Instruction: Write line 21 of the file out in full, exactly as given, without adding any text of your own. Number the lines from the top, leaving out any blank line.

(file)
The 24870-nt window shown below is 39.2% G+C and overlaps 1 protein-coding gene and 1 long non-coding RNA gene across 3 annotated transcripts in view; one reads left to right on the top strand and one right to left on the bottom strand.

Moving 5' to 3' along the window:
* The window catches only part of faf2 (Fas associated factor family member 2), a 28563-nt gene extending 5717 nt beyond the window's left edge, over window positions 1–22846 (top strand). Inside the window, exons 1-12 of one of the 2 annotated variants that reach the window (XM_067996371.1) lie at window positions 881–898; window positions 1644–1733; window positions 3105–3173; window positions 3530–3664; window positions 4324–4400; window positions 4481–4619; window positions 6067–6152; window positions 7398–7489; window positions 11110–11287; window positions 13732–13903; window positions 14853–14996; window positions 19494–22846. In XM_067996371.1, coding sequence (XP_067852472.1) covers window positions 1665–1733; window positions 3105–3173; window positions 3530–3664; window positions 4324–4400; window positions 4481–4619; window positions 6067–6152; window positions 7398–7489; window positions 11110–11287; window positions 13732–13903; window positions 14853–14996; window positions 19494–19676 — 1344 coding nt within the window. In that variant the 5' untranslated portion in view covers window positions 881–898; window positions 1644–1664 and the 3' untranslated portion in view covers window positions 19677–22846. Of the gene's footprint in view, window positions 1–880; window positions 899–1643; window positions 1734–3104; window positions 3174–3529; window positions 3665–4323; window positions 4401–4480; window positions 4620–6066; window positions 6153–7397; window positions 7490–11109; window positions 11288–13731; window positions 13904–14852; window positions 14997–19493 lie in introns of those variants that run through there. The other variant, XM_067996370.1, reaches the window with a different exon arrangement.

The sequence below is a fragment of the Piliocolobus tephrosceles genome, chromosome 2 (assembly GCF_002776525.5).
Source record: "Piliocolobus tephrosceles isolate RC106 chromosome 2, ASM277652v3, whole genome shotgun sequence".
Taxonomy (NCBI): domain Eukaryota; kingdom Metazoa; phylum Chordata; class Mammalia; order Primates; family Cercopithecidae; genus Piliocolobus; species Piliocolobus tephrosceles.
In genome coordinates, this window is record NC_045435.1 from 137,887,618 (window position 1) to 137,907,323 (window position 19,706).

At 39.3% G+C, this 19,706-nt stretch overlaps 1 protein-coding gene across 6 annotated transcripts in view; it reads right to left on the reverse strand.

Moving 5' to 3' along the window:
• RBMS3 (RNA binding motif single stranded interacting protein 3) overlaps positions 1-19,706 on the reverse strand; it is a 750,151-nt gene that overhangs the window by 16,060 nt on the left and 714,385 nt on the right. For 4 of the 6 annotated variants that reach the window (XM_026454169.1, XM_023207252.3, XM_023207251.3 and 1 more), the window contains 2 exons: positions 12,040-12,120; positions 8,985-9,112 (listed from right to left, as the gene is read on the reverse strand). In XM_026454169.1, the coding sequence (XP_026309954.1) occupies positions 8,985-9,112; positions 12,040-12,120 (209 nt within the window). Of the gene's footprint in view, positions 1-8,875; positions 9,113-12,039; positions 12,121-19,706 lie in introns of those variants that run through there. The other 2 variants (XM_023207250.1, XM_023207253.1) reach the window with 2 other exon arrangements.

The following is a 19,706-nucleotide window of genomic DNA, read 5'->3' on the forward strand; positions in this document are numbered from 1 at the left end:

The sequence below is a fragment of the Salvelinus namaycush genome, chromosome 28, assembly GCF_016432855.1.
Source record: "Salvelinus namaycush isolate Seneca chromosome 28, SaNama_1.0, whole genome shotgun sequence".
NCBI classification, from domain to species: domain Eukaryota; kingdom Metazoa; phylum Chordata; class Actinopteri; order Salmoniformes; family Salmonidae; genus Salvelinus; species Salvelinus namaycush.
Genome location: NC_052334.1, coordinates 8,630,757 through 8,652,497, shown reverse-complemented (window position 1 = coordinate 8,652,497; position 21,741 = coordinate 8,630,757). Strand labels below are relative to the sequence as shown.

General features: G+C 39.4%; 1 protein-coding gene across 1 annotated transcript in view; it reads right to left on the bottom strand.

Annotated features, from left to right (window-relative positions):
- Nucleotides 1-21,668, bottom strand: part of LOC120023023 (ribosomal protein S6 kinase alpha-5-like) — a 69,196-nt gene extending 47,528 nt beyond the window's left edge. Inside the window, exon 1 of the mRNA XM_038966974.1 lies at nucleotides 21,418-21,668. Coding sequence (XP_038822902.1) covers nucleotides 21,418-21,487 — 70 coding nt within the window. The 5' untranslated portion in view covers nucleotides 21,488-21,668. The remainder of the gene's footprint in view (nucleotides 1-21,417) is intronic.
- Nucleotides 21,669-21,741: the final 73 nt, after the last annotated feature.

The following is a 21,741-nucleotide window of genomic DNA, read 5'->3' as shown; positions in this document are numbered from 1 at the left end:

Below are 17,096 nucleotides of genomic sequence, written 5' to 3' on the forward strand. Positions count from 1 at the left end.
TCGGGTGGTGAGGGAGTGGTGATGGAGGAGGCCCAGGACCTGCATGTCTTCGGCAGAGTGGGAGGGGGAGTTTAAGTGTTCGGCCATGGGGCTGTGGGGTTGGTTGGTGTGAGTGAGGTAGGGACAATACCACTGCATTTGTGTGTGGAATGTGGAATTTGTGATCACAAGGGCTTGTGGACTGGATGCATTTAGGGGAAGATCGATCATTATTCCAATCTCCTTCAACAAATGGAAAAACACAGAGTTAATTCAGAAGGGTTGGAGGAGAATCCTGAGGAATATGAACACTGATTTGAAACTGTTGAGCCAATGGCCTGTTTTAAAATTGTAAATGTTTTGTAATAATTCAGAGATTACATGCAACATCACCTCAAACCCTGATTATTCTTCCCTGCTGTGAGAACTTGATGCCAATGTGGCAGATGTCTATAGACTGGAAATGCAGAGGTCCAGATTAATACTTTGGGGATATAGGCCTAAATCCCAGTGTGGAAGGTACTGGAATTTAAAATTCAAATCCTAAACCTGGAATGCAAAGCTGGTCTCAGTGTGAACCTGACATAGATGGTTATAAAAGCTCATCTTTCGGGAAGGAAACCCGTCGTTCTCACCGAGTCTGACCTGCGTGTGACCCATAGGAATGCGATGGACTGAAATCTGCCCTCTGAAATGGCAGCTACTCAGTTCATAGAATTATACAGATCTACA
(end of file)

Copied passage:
Below are 17,096 nucleotides of genomic sequence, written 5' to 3' on the forward strand. Positions count from 1 at the left end.